The Centennial Field Excursion to the Belingwe Greenstone Belt and the Great Dyke
Submitted by Julie Kuhn on Fri, 12/09/2014 - 14:33
The Centennial Field Excursion to the Belingwe Greenstone Belt and the Great Dyke, Led by Dr. Tony Martin, 23rd – 25th October 2010
A group of some 34 eager participants assembled outside the Crown Plaza Hotel early on the morning of Saturday 23rd October, the day following closure of the two-day symposium that celebrated the hundred years of the Zimbabwe Geological Survey. Separating into a fleet of locally provided motor vehicles, in which our visitors were evenly spread, the object was to reconvene at the Nilton Hotel in Zvishavane in good time to draw breath and head for the field. See the team in the front-page photograph.
This was achieved, and we headed south out of town, past the Shabanie asbestos mine and the Sabi gold mine, to arrive at the famous, much visited Type-Section for the Manjeri Formation at the unconformity exposure of these Upper Greenstone or Bulawayan rocks over a granitoid basement of the Shabani Gneiss. The writer had first visited here in 1975 with Professor Preston Cloud and the full Belingwe Team comprising Tony Martin, Mike Bickle, Euan Nisbet and John Orpen, and again in September 1980 with the post-Independence excursion that included such visitors as Carl Annhaeuser, Richard Viljoen, Jay Barton, Maarten de Wit, Matt du Toit and Clive Barton, as well as Jim Wilson. Since then Tony Martin has led some hundreds of visitors on visits to the Belingwe Belt, and each time he says he learns more based on the animated discussions the various exposures provoke, sometimes controversially. On this occasion our Centennial group included in its ranks Euan Nisbet on a passionate re-acquaintance with his rocks, Mike Watkeys from UKZN, Sharad Master and Allan Wilson from Wits, Jan Kramer from Johannesburg University, Paul Mason from Utrecht, a goodly and necessary contingent from the ZGS and fine representation from our own society membership, a collection that left little doubt as to the caliber of discussion that was to ensue.
The group then proceeded to the Reliance Formation Type-Section, a tributary exposure of komatiitic lithologies that was traversed up from the Ngezi River confluence, where today no hippo reside. Missing out exposures of the Cheshire Formation conglomerate, the final stop of the day in the south-east of the greenstone belt involved a drive along the railway line before intercepting the Ngezi River upstream of our previous encounter. Here the group was treated to superb exposures of basaltic pillow lavas, tuffs and breccias within the intervening Zeederbergs Formation. The renowned stromatolite exposures of the Cheshire Formation could not be visited on this trip due to their remoteness and our time constraint. The group returned to the Nilton in the gloaming for a well-earned beer and their memorable chicken or beef cuisine.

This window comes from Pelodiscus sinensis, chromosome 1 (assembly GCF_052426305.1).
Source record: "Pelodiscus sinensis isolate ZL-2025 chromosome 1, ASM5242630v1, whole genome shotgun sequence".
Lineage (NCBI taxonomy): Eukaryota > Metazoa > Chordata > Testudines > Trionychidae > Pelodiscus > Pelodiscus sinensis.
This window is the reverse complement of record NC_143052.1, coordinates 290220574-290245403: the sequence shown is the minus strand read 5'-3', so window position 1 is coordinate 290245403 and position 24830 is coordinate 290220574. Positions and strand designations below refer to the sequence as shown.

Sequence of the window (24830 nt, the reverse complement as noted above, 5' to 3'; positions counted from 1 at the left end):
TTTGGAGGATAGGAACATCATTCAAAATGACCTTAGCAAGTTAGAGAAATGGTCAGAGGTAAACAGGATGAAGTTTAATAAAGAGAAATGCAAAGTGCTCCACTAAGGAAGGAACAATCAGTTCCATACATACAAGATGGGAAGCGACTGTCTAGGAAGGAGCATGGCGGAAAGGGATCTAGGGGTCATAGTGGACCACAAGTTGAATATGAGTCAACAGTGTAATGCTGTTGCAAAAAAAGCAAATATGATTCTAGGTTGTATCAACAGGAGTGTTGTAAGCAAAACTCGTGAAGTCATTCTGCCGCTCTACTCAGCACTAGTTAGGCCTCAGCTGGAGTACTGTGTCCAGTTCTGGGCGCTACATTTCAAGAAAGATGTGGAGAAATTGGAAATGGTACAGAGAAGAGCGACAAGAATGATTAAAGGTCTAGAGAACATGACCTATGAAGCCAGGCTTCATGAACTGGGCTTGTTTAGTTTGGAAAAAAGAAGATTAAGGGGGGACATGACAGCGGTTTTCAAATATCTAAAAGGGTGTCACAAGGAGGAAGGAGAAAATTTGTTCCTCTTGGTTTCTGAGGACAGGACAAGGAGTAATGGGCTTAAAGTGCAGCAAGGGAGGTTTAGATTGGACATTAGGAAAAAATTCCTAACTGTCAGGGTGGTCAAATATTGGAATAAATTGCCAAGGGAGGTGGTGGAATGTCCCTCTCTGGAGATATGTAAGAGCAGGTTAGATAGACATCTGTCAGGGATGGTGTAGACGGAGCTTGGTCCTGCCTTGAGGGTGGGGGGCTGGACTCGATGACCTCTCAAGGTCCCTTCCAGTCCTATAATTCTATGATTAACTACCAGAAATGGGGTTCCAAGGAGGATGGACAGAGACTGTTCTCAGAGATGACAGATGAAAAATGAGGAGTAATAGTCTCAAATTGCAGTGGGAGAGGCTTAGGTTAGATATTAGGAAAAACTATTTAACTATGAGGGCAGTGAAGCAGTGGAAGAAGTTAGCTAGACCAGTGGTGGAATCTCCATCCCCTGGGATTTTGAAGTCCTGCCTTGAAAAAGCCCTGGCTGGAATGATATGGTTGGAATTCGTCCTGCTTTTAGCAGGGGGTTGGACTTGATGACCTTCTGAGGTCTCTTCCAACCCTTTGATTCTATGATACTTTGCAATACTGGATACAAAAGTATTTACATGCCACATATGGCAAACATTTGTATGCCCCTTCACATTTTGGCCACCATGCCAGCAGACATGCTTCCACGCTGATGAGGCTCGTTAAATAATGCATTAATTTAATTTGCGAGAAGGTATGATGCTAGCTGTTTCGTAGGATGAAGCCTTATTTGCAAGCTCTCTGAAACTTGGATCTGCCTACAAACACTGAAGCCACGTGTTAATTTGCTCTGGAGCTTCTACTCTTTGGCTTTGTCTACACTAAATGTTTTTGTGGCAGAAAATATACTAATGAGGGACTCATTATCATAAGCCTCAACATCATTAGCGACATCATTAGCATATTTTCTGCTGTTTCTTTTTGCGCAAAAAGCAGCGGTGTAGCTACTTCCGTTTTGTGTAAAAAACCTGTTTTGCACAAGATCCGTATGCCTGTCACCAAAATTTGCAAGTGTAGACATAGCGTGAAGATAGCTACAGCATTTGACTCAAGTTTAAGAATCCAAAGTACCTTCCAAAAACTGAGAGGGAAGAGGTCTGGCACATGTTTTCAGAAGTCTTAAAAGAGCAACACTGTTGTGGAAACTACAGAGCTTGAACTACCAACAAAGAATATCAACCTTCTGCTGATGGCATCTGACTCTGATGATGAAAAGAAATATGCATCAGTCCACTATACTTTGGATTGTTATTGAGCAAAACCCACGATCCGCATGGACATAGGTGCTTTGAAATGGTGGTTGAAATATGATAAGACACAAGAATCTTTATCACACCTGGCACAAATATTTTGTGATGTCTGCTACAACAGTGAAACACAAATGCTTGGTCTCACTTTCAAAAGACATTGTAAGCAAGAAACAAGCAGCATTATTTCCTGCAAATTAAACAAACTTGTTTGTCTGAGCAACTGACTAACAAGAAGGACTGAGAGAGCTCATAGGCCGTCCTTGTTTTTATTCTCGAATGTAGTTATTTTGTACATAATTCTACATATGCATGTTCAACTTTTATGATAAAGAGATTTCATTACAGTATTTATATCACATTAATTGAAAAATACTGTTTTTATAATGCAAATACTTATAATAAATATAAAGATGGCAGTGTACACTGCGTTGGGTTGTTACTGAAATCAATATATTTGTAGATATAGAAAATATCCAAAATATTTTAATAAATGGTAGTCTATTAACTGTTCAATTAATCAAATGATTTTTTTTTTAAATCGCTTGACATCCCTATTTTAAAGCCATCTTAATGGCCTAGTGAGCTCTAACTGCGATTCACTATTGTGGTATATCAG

On day two the convoy proceeded west from Zvishavane across the Zeederburgs to the Mtshingwe Dyke cutting, which commands a view south to the Lower or Belingwean greenstone succession centred on the iron-formation of Belingwe Peak and the komatiitic Bend Formation deformed by the prominent and steeply NE-plunging syncline in that area. On and to the west exposures of the Lower Greenstones reveal a perceived volcanic vent within the intermediate Hokonui Formation, bearing the name of the farm that hosts Dadaya Mission hand the former home of Garfield Todd, one-time Prime Minister of Southern Rhodesia. Then in the bed of the Dohwe River, right-bank tributary to the Mtshingwe, some superb exposures Hokonui pyroclastic flows were examined, and some members were distracted by the sight of gold tails in the pans of local maporakosa who work the gravels trapped between the rough rocky protuberances.
Perhaps the sequence that caught the imagination of most was that known as ‘Hall’s Flow’ through the komatiitic Reliance Formation, particularly the columnar jointing and both olivine and pyroxene spinifex textures.
Columnar jointing in a peridotite sill in the “Hall’s Flow” exposure of the Reliance Formation,
Belingwe Greenstone Belt, and Forbes for scale. Photo: TJB
The final stop of the day was also to view komatiitic flows and tuffs of the Reliance Formation exposed in the Mtshingwe river bed close to the old NA antimony mine. Another stimulating day.
Breakfast on the 25th witnessed a few small presentations and thank you’s, as some members were per force on their way. The group then departed east on the Masvingo road, across the Runde bridge before doubling back to the old low-level bridge where pavements of the banded Shabani Gneiss in the ancient Tokwe Segment are magnificently exposed, and have been viewed on innumerable occasions since the Granite’71 field excursion. Returning, a cutting on the main road exposes quartz gabbro of the East Dyke, satellite to the Great Dyke.
Tony Martin upon the MSZ at Bougai.
Our return towards Harare along the road to Shurugwi and Gweru took us up the southern extent of the Shurugwi Sub-Chamber past active chrome mining and through cyclic units of Great Dyke pyroxenite and hartzburgite to the new Bougai platinum exploration camp south of Unki Mine. Here Tony Martin has been consulting and Allan Wilson was now in his element. With welcome drinks in hand the concluding remarks were expounded with Tony sitting on the actual exposure of the MSZ, perhaps uninspiring if one was not in the know. A fitting conclusion for our celebrations, and a wonderful, inspiring time was had by all. Thanks to Tony and all who put their effort into the trip’s success.